FRC takes aim at capital disclosures

Four out of five companies make sub-standard disclosures on their capital models, according to the UK’s financial reporting regulators which says investors are not receiving adequate information on capital management.

The Accounting Standards Board (ASB), which sits within the Financial Reporting Council, has found most companies fail to adequately convey what role capital plays in their business model.

Capital management has been a factor in the story of a number of companies including care home group Southern Cross, which sold off its care home properties and leased them back after being taken over by private equity.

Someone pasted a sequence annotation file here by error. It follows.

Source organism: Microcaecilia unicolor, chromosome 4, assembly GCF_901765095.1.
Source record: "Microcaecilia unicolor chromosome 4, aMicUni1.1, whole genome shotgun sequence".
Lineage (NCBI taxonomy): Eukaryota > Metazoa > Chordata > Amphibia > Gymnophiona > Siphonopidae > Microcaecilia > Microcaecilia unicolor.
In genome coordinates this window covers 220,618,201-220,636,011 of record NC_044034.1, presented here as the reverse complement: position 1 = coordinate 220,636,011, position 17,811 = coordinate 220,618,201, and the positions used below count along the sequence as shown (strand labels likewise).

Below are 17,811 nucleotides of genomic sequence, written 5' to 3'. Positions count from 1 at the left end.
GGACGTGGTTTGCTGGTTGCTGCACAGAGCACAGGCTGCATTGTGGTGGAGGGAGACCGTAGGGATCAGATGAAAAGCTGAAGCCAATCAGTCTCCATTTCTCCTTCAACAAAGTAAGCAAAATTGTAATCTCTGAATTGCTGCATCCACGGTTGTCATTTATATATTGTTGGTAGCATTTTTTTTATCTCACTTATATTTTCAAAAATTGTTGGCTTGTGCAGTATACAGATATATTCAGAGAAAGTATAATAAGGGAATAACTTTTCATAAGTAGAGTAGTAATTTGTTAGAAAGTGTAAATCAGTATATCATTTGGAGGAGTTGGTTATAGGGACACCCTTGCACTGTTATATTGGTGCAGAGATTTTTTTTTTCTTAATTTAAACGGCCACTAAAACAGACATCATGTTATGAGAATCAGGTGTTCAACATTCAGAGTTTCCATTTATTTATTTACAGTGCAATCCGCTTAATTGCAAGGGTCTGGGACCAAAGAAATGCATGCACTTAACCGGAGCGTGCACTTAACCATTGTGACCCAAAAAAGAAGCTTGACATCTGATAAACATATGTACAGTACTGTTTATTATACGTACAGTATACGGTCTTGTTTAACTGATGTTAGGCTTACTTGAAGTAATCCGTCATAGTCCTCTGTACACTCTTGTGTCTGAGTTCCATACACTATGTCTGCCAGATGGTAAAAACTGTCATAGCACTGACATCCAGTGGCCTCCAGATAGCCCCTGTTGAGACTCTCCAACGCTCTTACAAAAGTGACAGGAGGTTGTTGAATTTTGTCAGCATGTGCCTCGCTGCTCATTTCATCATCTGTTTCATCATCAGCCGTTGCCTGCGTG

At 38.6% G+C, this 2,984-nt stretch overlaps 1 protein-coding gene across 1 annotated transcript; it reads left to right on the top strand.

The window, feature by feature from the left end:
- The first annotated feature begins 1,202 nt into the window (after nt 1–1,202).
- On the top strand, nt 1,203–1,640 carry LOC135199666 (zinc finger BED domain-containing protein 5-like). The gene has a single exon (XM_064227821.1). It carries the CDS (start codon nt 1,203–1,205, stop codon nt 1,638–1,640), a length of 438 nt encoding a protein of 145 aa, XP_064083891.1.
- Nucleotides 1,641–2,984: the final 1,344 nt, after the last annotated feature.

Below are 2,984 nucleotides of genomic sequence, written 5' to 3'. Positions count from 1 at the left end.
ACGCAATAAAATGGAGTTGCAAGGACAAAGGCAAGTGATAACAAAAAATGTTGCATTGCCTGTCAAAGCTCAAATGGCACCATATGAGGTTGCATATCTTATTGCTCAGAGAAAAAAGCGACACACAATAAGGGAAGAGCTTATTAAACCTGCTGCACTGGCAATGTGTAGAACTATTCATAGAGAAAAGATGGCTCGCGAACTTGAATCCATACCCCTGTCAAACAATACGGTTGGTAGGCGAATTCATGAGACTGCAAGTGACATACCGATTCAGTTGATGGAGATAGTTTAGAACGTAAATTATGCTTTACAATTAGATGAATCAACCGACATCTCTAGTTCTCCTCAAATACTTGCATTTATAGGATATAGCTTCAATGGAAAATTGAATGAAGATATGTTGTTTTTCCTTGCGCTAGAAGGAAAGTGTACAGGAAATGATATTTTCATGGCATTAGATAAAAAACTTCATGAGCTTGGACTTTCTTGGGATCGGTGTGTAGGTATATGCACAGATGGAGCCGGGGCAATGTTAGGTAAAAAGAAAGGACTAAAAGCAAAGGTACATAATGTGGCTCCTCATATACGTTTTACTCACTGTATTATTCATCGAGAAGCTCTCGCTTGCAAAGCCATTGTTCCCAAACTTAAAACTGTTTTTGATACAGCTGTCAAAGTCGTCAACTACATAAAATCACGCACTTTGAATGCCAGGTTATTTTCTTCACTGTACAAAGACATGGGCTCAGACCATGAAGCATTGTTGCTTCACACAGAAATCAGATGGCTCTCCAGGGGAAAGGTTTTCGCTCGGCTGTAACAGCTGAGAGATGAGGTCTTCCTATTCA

The company has now fallen victim to buoyant rental agreements negotiated during the heady days prior to the financial crisis.

The ASB study found only eight of the 40 company reports it examined were informative, with 11 classified as “boilerplate”.

“Over a quarter of the business reviews contained no more than boilerplate statements, while others provided scant information such as a comment on short term dividend plans,” the ASB said in its report.

Roger Marshall, interim-chairman of the Accounting Standards Board said capital management is a key discipline that should be on the regular agenda
of all boards.

“Adequate capital supports growth and provides a buffer against significant economic shocks so reducing the risk of a liquidity crisis,” he said.

“This is particularly important at present given the pressures on particular sectors facing the impact of reduced government spending.”


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